A week or so ago, I received a request for a custom box based on the design of my Gilded Cats series. Rather than having a cat though, they wanted a treble clef carved onto the lid and the box made much larger to hold remote controls. After a few conversations we came up with a design and price so I have now started on this box. This is just the incentive I needed to make a few more boxes to add to the inventory. Traditionally, sales on Etsy are slow during the summer time and will ramp up again as the holiday season approaches. Although my work has a lot of hand operations there are certain steps where the machines perform the grunt work for me to refine later. I’m going to take advantage of that and make some additional boxes as well. The motif for the box will look like this image.
We decided on using a light colored wood which gave me the chance to use a piece of figured, African Okoume. Since it was slightly thicker than an inch I was hopeful that I could re-saw it and yield pieces that were 3/8″ – 7/16″ in thickness for the box and it worked out as I had hoped. I’m using a 1/2″ Wood Slicer blade from Highland Woodworking which, as you can see; does a great job. This board is about 6″ wide and the cut was straight and true.
Whenever I cut miters on the tablesaw my choice is to leave the boards wider than they need to be by about 1/2″ to compensate for any tear out that tends to occur when cutting. My jig has two runners on it so is pretty stable. It seems that jig fences never stay 90 degrees so I learned a long time ago it’s wise to engineer a way to adjust them. In the jig, the hole for the bolt on the left side is oversized. This allows me to loosen them both and make trial cuts to check for 90 degrees, once it’s dialed in both bolts are tightened and we’re ready to begin cutting the various required pieces.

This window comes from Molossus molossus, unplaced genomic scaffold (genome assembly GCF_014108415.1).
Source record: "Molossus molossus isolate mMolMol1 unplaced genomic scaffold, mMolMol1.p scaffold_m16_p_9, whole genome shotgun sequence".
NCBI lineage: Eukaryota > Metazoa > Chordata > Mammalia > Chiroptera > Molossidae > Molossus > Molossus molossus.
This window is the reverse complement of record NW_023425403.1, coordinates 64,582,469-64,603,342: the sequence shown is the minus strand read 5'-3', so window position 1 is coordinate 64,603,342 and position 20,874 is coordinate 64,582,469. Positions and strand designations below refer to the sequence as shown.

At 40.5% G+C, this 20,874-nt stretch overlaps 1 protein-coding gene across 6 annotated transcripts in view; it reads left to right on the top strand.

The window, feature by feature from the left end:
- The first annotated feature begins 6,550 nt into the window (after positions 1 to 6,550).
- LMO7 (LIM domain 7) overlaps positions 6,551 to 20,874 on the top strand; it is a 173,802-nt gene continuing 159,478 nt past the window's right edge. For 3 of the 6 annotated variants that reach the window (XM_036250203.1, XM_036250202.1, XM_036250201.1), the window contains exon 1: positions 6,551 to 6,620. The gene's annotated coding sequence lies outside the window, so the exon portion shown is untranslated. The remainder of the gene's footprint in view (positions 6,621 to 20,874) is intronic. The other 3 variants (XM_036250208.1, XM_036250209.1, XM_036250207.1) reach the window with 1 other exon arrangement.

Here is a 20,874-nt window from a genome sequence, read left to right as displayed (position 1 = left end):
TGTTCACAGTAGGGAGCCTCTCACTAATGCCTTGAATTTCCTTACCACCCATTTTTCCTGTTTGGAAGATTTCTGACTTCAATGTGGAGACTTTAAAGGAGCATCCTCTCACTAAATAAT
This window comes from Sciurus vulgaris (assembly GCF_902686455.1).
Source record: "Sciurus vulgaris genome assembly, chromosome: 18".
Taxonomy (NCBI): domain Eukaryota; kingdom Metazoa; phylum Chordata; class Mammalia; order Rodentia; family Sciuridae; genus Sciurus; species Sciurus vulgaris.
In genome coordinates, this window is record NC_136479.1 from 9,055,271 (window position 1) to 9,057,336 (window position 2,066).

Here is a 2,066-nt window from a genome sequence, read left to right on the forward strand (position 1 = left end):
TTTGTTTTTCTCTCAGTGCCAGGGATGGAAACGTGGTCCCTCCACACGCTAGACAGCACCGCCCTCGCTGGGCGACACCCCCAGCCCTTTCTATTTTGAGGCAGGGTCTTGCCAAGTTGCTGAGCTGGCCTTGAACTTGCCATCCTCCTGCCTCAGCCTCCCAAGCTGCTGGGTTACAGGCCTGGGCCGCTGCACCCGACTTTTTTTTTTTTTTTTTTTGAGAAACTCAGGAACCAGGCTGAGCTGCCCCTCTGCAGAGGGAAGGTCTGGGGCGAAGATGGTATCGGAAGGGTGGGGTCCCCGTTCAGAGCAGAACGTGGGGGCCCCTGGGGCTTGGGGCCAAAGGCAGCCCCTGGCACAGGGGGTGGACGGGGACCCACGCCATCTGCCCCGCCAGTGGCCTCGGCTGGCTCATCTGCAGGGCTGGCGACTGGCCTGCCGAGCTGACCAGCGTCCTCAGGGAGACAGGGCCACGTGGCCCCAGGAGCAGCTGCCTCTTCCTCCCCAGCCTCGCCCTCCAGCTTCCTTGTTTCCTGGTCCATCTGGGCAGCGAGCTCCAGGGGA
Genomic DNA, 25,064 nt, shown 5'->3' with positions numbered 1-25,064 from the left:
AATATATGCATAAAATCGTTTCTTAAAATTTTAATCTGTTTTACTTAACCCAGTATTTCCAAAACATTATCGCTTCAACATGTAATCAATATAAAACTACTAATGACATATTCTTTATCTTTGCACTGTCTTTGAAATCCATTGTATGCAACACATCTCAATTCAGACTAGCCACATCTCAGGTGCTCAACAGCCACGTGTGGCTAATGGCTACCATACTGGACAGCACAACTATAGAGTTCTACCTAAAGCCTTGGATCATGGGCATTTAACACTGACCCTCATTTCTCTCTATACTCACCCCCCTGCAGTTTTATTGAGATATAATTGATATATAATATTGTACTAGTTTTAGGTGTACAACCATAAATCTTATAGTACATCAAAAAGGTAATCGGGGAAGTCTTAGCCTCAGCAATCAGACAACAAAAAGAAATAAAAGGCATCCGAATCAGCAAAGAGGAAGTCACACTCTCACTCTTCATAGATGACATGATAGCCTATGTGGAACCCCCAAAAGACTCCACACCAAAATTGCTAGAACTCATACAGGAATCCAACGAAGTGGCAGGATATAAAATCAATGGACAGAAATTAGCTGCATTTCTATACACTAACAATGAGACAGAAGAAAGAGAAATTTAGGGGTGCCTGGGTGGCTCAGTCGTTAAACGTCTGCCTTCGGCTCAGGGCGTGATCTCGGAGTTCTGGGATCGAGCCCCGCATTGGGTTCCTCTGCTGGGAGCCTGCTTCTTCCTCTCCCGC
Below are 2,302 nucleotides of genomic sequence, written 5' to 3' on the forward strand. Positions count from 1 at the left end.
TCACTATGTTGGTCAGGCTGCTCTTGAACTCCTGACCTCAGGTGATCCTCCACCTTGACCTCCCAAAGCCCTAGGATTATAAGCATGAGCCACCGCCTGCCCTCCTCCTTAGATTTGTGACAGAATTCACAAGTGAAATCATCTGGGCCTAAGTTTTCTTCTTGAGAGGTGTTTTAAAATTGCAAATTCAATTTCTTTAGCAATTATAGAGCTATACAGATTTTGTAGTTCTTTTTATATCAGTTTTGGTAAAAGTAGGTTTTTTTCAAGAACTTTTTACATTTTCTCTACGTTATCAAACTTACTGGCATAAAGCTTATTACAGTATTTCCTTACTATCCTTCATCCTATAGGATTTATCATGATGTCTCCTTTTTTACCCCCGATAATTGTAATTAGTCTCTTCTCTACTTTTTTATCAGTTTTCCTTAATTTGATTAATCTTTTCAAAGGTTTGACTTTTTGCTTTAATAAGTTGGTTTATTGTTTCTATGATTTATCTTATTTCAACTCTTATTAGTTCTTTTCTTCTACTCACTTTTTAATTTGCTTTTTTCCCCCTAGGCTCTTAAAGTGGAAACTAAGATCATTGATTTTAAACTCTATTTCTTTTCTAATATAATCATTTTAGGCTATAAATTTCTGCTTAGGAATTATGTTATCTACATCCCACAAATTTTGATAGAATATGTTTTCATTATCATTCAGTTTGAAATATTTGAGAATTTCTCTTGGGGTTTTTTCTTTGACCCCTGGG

I have simple method of cutting the pieces for mitered boxes I’ll share with you. It’s important to plan your work so the grain of the wood will have a continuous flow at the corners. Visually it just looks better and shows some craftsmanship. It begins by cutting one end at 45 degrees and then marking the longest box side.
A stop block is clamped against the fence to allow for clearance and the first piece is cut.
The long side is set aside, the piece on the sled is flipped over and cut near the end. This is done so the outside of the board will be correct.
Next, I’ll use a stop block that is as long as the difference of the box sides. For example, this box is approximately 5″ wide and 10″ long. A 5″ spacer is put between the stop block and the board and the shorter side can then be cut.
Flip and trim, remove the spacer to cut the longer side; flip, trim, and repeat. It’s important to keep the pieces in order as you cut them to ensure continuous grain flow. Marking them with tape is the most fool proof way for me to keep things organized. As I mentioned, I’m also making several other boxes to add to my stores inventory so at the end of this phase here’s what I had:
The parts for the custom box are at the top. The next one down will be a hinged lid box while the rest will be sliding lid boxes. After cutting the pieces to final width and also putting dados in them for bottoms and lids I managed to get all of the bottoms cut so as this picture shows, things are coming along well!
As a general rule, table sawn miters need a little bit of truing up which will be my next step. This is done with a block plane and a shooting board which I’ll show in the next blog. For the sliding lid boxes, one end will need to be cut down so the lid can be slid into position. Each box will have corner splines of a contrasting wood to strength as well as adding a decorative element to them. It’ll be time to start carving the treble clef and right now the piece of Basswood for that is being laminated. This lid is about 6 1/2″ wide and the only Basswood I had was 6″ — darn, an additional step!